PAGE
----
Cover Image
close this bookBetter Farming Series 07 - Crop Farming (FAO - INADES, 1976, 29 p.)
View the document(introduction...)
close this folderPlan of work
View the document(introduction...)
close this folderHow to till
View the documentBy hand
View the documentWith animal power
View the documentDepth of tillage
View the documentWhen to plough
View the documentHarrowing
close this folderSowing
View the documentChoosing seed
View the documentWhen to sow
close this folderHow to sow
View the document(introduction...)
View the documentSowing in rows
View the documentSowing in rows by hand
View the documentSowing with animal power
View the documentTransplanting
close this folderLooking after the crops
View the documentWeeding
View the documentEarthing up
View the documentHoeing
View the documentThinning
close this folderHarvesting
View the documentHow to harvest
close this folderHow to get a better price for the harvest
View the documentGrade your crops.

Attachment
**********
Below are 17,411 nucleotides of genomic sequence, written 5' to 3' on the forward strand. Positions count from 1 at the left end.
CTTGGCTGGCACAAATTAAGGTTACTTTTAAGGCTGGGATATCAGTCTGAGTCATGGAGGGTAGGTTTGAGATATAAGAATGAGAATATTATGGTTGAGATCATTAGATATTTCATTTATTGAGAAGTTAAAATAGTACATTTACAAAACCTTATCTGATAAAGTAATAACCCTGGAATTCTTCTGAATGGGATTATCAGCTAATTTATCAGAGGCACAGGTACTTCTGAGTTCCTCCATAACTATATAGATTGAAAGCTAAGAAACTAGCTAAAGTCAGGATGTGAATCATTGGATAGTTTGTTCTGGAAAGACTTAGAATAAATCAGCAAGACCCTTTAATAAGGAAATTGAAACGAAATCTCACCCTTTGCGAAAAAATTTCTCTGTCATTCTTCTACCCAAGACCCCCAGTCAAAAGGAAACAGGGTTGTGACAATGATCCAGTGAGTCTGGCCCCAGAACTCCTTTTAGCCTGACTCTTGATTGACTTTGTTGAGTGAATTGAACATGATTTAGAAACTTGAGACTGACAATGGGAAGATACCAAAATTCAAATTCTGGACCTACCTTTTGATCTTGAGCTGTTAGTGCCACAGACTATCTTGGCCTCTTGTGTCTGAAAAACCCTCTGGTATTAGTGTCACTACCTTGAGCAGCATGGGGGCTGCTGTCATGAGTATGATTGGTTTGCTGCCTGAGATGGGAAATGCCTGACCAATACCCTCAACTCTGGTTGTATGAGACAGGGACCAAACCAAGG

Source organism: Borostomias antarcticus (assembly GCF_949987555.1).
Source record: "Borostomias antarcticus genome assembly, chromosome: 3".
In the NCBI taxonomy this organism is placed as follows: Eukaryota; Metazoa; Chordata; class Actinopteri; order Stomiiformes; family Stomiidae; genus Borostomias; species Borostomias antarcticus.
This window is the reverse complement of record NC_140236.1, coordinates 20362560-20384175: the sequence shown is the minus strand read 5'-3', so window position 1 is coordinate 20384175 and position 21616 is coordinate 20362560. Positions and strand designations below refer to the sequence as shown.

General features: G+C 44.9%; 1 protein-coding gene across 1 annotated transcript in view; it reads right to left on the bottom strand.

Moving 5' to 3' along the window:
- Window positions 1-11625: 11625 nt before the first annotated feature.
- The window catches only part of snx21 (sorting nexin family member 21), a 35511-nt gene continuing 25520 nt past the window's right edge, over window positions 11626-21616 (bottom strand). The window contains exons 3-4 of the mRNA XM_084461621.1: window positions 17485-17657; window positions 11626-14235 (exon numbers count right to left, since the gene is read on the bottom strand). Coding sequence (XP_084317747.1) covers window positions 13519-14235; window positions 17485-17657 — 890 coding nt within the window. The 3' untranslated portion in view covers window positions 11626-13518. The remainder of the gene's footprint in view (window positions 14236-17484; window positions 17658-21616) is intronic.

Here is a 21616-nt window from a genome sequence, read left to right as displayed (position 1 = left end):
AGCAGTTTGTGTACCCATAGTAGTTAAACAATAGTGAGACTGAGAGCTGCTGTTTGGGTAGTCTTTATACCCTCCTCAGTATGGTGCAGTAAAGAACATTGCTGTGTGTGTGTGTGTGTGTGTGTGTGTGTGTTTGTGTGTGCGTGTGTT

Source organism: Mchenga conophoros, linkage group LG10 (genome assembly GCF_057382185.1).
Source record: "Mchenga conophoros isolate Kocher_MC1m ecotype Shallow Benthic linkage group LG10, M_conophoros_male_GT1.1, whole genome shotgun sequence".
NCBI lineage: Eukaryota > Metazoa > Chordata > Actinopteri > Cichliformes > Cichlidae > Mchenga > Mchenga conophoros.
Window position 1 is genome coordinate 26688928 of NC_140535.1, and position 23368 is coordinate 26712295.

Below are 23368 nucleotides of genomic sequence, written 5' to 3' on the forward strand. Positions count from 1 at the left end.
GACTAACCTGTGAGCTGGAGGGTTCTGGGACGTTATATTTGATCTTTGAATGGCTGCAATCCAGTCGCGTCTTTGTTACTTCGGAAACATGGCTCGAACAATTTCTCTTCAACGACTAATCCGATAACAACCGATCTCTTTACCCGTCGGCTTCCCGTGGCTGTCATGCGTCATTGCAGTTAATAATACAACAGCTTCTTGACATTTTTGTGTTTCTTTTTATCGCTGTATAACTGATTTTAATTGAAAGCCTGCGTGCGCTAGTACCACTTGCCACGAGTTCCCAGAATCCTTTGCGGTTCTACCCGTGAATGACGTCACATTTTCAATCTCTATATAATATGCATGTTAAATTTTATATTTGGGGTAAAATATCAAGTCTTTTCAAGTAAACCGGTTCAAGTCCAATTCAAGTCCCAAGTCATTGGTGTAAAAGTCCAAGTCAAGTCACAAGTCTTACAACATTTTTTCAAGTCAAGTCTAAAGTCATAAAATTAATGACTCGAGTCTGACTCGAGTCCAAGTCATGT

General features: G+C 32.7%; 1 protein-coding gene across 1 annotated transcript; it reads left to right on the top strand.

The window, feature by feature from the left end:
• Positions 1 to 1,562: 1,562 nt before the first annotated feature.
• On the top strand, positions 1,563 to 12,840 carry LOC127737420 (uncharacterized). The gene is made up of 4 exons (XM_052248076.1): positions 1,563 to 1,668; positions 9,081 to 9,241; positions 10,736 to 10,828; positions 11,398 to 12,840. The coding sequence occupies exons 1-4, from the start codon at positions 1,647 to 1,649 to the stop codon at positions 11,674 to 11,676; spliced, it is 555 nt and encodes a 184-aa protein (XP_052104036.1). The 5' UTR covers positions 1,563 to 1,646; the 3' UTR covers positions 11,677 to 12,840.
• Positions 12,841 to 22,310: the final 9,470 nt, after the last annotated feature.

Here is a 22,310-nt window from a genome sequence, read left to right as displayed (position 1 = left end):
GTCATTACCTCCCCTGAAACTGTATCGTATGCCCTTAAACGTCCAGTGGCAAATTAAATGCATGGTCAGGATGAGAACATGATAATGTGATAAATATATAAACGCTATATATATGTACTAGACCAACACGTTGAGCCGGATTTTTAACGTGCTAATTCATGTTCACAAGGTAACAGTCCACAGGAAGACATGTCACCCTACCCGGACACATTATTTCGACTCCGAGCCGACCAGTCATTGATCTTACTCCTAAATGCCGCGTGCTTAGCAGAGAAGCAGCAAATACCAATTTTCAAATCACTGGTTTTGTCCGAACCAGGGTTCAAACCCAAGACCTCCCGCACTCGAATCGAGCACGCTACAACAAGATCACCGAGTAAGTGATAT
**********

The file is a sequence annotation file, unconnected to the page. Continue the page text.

View the documentStore your harvest well.
View the documentFarmers get together to sell.
View the documentSuggested question paper

How to harvest

As a rule harvesting is done by hand. This work can be improved by using better tools, for example: a three- pronged lifting fork or hook for lifting cassava; a sickle for cutting rice; a scythe for cutting grass fodder.


Harvesting

Harvesting must be done at the right moment when the crop is quite ripe.

For example:

The fruits of the oil palm cut at the right moment yield more oil.

If you harvest cotton too late, part of the cotton has already fallen to the ground. It is dirty and sells for less.

If sorghum or millet is harvested too late, the grains fall to the ground and are lost.